The ridge swarms with butterflyfish and wrasse, creating a large manta-cleaning station. As we settled in around the spot, right on cue, mantas began sweeping in, usually three or four at a time, working their magic on all of us. All too quickly, air and time spent, we headed up to the shallows for a safety stop, seeing many different fish and a number of blue-spotted rays, along with mantas continuing to pass closely overhead.
Another favourite dive in this area, in the channel between Nusa Kode and Rinca, remains one of the most-unusual dives I’ve ever experienced. In the greenish water is a unique dive site that may actually qualify as one of the single-most colourful places on the planet. Unimposing topside, just a wave-washed bit of rock breaking the surface, underwater, Cannibal is an extravagant surprise of nature – a huge, rock pinnacle utterly buried under a one- to two-metre-thick covering of the most-exotic, outrageously-coloured life imaginable.
Huge, purple gorgonian fans, dark green stands of Micrantha corals, lime-green sea whips, spiral corals, soft corals of seemingly every colour of the palette, and thousands of rainbow-hued crinoids are just the beginning, for much of the effect is created by the combined mosaic of vibrant, small life crammed into every possible space – yellow and white miniata sea cucumbers, brilliantly coloured sea apples, zebra fire urchins and so many more, not to mention the thick haze of schooling fish swirling over everything.
Later on my trip, at Rinca, an ultimate pay-off – a hike through Komodo National Park, where I have an adventurer’s dream realised – an intensively close, eye-to-eye encounter with a two-and-a-half-metre-long Komodo dragon. As I kneel and shoot, the huge, primitive creature before me quickly becomes focused, fixated even, on nothing but… me.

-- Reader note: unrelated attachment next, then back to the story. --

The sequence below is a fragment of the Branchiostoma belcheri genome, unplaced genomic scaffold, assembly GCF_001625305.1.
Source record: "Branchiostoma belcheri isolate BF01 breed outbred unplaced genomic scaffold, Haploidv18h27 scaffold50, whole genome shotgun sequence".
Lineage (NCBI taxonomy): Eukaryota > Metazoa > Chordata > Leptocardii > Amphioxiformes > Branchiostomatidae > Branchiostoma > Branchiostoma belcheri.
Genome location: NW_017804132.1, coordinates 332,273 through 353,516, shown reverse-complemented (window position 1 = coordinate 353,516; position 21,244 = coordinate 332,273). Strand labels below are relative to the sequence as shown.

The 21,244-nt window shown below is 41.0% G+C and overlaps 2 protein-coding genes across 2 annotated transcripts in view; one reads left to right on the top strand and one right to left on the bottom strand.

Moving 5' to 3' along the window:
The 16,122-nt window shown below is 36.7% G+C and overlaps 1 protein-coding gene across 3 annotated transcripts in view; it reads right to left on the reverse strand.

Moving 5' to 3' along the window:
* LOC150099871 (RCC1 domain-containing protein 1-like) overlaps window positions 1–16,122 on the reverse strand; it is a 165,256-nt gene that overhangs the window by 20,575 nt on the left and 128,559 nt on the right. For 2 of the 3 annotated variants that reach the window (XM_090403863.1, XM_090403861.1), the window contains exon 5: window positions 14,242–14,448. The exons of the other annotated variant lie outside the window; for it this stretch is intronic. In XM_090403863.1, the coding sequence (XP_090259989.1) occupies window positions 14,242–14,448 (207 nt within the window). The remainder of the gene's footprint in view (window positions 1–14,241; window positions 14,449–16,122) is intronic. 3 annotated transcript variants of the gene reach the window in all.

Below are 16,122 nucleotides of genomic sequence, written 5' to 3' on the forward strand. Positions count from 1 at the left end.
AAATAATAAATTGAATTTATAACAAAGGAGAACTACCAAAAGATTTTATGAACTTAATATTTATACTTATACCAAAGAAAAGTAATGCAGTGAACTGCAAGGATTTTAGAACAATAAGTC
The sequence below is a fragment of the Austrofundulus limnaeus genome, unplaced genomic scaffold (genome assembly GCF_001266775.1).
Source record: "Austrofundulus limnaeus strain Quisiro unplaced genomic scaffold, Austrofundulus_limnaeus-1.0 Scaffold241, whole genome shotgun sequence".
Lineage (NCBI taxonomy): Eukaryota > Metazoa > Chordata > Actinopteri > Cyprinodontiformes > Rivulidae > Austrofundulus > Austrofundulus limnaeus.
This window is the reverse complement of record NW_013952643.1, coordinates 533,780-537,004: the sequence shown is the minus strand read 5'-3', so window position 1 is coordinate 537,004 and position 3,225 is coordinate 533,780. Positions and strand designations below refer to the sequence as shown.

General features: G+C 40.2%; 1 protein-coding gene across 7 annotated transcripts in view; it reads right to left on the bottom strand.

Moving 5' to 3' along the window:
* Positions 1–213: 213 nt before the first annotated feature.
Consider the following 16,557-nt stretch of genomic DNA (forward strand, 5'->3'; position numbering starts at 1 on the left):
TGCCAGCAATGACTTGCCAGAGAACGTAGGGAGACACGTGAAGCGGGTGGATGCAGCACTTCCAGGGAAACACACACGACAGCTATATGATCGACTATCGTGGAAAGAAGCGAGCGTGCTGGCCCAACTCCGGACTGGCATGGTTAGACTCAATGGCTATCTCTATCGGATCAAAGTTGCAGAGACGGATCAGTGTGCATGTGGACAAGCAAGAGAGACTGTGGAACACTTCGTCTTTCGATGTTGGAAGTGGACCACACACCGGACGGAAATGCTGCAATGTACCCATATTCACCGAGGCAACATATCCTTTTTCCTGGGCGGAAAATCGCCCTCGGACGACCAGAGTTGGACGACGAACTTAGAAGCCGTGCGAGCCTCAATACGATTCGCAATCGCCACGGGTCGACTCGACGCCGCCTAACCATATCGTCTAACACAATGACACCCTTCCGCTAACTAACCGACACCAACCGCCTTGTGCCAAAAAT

My adrenalin courses, my camera’s images click one after another. Watching the incessant flicking of his long, forked tongue, tasting me through the air, I’m flooded with extraordinary sensations. The dragon’s only other movement is to slowly, bit by excruciating bit, edge closer and closer… until my guide finally inserts his ‘dragon staff’ between us. As if from afar, I hear myself whisper, ‘Lord, Lord’.
Ahh, yes, Komodo.
Unimposing topside, just a wave-washed bit of rock breaking the surface, underwater, Cannibal is an extravagant surprise of nature – a huge, rock pinnacle utterly buried under a one- to two-metre-thick covering of the most-exotic, outrageously-coloured life imaginable
We’re heading steadily southward, where we’ll soon trade the sparklingly-clear, warm waters of the north for the cool, life-filled waters around the island of Rinca, and, oh yeah, its wandering hordes of Komodo dragons
Here be dragons - The Komodo dragon, also known as the Komodo monitor, is the largest species of lizard on Earth and can grow to more than three metres in length.
Aboard the Moana - The Moana combines a traditional atmosphere with all modern conveniences on cruises in the Komodo National Park of Indonesia. She is a classic 30-metre Phinisi schooner, able to take up to ten guests. All cabins have air-conditioning and ensuite bathrooms with water flush. Although built in a traditional-style, the Moana is a modern sailing vessel built in 2004 with all the comforts of a new diving and cruising boat. There are five cabins aboard Moana - two double-bed cabins, two twin-bed cabins, and one family cabin. There is an air-conditioned indoor salon at the stern of the ship, and a lot of deck area at the bow to relax. On deck you find a spacious dining table with romantic indirect lighting. The Moana - built from teak and ironwood, which lends a warm atmosphere to the whole liveaboard lifestyle - mainly runs five- or six-day dive safaris and snorkel tours. With ten years of experience, the crew can adjust and plan a suitable itinerary for the guests onboard. On arrival at Komodo airport in Labuhan Bajo (LBJ), Flores, you will be picked up by Moana staff, and after just a ten-minute drive you will be on board the vessel and sipping your welcome drink. A typical day aboard follows the theme ‘dive-eat-sleep-repeat’. www.moanacruising.com
Photographs by Al Hornsby